MCI becomes increasingly common at older ages and is characterised by mild problems with thinking and memory.
There’s little evidence that medications improve mild cognitive decline associated with aging, according to a new review of research, but doctors can recommend exercise with confidence.
Researchers reviewed 11,530 studies of so-called mild cognitive impairment (MCI), to see how many older people are affected and which interventions and lifestyle changes have been shown to improve symptoms.
MCI becomes increasingly common at older ages and is characterised by mild problems with thinking and memory that usually don’t interfere with daily life or independent function. People diagnosed with MCI are more likely, however, to go on to develop Alzheimer’s or other dementias than people without it.
Until now, said Ronald Petersen, the lead author of the new study and American Academy of Neurology (AAN) treatment guidelines, “Clinicians didn’t know what to do with these people. Now that we know that it’s a burgeoning condition we need to pay attention when folks come in and complain.”
Petersen, who directs the Mayo Clinic Alzheimer’s Disease Research Center in Rochester, Minnesota, and his coauthors found that between ages 60 and 64, 6.7 percent of people have MCI. In the 65-69 age group, that rises to 8.4 percent, and about 10 percent at ages 70-74, nearly 15 percent at 75-79 and just over 25 percent at ages 80 to 84.
When they looked at the use of drugs, such as cholinesterase inhibitors, they found “no high-quality evidence” that the medications work, according to the report in the journal Neurology.
Their analysis of studies looking at the effects of physical exercise on cognition did find a benefit, though. In one study involving 86 women with MCI, 70 to 80 years old, researchers found that twice-weekly resistance training for 26 weeks was more effective than aerobic training over the same time period at increasing what’s known as executive functioning. After completing the exercise regimen, the women were better able to plan, manage and organize their thoughts.
Based on their review, the authors updated a practice guideline for MCI to include, for the first time, a recommendation that people with the syndrome should exercise regularly as part of an overall approach to managing their symptoms.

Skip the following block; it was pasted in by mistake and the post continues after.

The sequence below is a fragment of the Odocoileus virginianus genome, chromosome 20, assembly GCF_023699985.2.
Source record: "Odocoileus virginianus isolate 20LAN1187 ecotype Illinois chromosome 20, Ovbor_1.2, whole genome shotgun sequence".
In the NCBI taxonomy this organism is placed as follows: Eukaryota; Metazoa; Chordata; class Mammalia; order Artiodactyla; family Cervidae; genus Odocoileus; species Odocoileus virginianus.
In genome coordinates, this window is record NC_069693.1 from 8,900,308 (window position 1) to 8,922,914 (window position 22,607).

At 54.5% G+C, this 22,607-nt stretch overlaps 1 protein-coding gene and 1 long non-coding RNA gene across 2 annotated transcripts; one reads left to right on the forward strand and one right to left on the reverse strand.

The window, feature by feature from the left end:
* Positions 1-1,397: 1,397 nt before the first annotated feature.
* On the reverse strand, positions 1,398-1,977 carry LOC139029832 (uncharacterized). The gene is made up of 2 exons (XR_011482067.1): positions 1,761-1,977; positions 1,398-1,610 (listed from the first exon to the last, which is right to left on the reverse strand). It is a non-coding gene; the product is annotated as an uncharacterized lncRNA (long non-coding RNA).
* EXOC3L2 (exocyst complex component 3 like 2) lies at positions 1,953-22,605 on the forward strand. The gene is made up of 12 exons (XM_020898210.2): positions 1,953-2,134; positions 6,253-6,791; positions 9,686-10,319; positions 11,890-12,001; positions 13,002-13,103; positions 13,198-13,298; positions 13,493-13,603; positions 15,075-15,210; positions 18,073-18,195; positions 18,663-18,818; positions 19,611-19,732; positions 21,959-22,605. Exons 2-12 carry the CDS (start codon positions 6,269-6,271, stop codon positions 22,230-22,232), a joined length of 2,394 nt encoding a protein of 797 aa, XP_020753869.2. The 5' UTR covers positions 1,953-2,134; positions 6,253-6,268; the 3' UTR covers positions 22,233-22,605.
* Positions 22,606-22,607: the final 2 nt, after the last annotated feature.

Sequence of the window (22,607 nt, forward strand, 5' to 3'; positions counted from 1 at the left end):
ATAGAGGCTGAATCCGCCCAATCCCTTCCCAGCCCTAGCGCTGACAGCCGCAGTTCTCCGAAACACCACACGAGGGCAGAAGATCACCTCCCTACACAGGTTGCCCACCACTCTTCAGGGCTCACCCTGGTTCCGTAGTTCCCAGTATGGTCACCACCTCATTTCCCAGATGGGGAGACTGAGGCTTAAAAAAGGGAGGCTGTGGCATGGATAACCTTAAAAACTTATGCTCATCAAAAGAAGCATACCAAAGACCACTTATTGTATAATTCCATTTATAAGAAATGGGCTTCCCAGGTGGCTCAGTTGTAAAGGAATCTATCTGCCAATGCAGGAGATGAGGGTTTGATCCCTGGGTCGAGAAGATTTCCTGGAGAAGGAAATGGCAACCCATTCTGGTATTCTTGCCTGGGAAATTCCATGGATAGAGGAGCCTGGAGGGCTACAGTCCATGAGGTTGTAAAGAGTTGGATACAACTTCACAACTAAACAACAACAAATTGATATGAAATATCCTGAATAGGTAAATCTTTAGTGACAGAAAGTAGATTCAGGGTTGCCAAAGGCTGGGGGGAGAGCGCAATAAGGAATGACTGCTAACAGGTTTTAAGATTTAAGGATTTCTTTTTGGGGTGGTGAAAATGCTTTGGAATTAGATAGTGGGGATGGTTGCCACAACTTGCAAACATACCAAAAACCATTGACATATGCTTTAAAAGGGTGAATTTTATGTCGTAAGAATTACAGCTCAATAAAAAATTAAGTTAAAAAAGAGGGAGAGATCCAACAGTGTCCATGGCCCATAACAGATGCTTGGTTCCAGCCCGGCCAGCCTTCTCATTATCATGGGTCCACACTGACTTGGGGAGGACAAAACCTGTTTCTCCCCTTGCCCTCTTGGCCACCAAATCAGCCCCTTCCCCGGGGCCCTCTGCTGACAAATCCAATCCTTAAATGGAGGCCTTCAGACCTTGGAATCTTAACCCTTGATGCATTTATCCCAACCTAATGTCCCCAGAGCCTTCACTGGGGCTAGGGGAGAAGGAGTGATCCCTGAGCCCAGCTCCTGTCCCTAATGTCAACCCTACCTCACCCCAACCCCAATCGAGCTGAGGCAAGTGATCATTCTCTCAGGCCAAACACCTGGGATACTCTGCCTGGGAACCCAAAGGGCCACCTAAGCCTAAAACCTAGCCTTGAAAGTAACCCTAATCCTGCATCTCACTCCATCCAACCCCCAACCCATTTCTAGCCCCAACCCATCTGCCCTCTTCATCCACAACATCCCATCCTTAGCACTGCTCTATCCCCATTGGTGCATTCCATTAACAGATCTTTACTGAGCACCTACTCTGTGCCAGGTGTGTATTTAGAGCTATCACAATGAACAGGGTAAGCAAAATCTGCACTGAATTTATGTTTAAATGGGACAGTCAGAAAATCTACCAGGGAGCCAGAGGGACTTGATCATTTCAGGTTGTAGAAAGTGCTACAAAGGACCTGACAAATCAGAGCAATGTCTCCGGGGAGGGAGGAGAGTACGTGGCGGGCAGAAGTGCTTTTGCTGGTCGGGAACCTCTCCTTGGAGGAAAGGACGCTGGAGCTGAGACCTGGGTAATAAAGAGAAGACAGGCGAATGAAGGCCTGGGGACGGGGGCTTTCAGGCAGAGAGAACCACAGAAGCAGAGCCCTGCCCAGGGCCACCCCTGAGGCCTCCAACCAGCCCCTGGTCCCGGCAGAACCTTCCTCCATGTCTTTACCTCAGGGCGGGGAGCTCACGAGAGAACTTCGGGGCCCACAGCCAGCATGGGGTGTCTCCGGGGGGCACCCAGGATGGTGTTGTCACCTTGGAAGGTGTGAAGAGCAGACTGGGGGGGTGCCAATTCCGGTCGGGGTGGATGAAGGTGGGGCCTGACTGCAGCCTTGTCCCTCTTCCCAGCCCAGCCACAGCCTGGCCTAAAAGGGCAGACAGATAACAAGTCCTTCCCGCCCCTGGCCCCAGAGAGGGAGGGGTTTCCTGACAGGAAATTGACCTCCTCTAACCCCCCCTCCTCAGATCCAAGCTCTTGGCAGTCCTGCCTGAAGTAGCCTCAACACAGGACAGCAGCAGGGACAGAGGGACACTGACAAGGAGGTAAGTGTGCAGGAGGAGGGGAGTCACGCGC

“This is a rich area of study. I don’t think you can say that if you exercise 150 minutes a week you can push back cognitive decline a certain number of years,” Petersen said in a telephone interview. “We don’t know that for sure, but . . . physical exercise might be beneficial in slowing down the rate of cognitive decline since it has been shown to cause some stabilization or improvement of cognition.”
He thinks a combination of aerobic exercise and resistance training is likely best for MCI patients, but the data about its long-term effectiveness remains “scant.” He recommends that patients with MCI try to work up a sweat by walking briskly for 50 minutes, three times a week, because it might improve blood flow to the brain or induce enzymes to break down proteins that can build up into brain plaques.
Neurology researchers are hoping to develop more specific evidence-based guidelines on how much exercise and what kind is needed to potentially delay or prevent cognitive decline based on ongoing clinical trials, he noted.
The new AAN guideline, which is endorsed by the Alzheimer’s Association, also urges clinicians to discuss with their MCI patients the diagnosis, prognosis, long-term planning and the lack of evidence that drugs and dietary options, such as vitamins E and C, homocysteine-lowering B vitamins and flavonoid-containing drinks, are at all effective.
Petersen and his colleagues also analyzed five studies of brain-training interventions and found “insufficient evidence to support or refute the use of any individual cognitive intervention strategy.” Nevertheless, they conclude that doctors may recommend this approach because it might improve specific cognitive skills.
“Continuing to be cognitively and physically active is paramount for overall brain health,” noted Dr. Neelum T. Aggarwal of the Rush Alzheimer’s Disease Center in Chicago, who wasn’t involved in the review or guidelines.
Some cases of MCI are associated with reversible causes of cognitive impairment, including medication side effects, sleep apnea, depression and other medical conditions, so it’s important for patients to visit their healthcare provider at the first sign of memory problems, he said in a phone interview.